Jupiter’s rotating storms JunoCam imager on NASA’s Juno spacecraft

This image, taken by the JunoCam imager on NASA’s Juno spacecraft, highlights the seventh of eight features forming a ‘string of pearls’ on Jupiter. They are massive counterclockwise rotating storms that appear as white ovals in the gas giant’s southern hemisphere.
Jupiter's rotating storms JunoCam imager on NASA's Juno spacecraft

 

Since 1986, these white ovals have varied in number from six to nine. There are currently eight white ovals visible. The image was taken on Dec. 11, 2016, at 9:27 a.m. PST (12:27 EST), as the Juno spacecraft performed its third close flyby of Jupiter.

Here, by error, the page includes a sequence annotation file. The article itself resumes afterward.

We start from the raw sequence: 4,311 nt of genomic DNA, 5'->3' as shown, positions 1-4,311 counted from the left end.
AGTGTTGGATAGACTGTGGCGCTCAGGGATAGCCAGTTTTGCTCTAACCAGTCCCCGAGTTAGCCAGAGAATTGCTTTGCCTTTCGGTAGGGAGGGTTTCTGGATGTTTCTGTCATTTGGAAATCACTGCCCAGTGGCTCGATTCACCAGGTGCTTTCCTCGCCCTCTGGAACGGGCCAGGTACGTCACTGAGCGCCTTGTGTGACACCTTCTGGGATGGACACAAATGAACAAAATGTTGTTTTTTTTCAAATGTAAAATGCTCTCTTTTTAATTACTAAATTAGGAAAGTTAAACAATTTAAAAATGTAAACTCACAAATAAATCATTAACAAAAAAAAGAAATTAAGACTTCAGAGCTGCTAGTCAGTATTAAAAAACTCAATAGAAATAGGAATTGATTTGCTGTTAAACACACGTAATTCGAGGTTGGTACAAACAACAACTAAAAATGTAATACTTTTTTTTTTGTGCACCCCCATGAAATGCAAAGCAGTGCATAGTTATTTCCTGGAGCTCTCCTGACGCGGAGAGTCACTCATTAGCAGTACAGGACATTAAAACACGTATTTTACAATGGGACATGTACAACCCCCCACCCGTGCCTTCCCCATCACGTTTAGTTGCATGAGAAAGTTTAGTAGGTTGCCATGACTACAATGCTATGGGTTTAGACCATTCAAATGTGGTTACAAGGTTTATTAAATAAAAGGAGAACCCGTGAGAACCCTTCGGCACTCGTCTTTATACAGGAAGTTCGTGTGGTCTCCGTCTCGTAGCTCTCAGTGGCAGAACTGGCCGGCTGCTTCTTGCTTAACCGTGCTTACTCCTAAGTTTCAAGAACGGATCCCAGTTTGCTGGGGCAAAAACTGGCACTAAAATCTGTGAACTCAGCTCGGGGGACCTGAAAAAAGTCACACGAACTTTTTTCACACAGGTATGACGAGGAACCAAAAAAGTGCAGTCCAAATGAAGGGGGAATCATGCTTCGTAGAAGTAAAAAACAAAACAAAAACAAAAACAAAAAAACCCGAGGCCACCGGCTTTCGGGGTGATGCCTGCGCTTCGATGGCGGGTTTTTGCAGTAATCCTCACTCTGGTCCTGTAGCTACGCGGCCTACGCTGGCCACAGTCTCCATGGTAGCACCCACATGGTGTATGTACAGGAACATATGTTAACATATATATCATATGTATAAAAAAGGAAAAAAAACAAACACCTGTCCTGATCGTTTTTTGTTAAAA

At the time the image was taken, the spacecraft was about 15,300 miles (24,600 kilometers) from the planet.

JunoCam is a color, visible-light camera designed to capture remarkable pictures of Jupiter’s poles and cloud tops. As Juno’s eyes, it will provide a wide view, helping to provide context for the spacecraft’s other instruments.

JunoCam was included on the spacecraft specifically for purposes of public engagement. Although its images will be helpful to the science team, it is not considered one of the mission’s science instruments.

Jupiter's rotating storms JunoCam imager on NASA's Juno spacecraft

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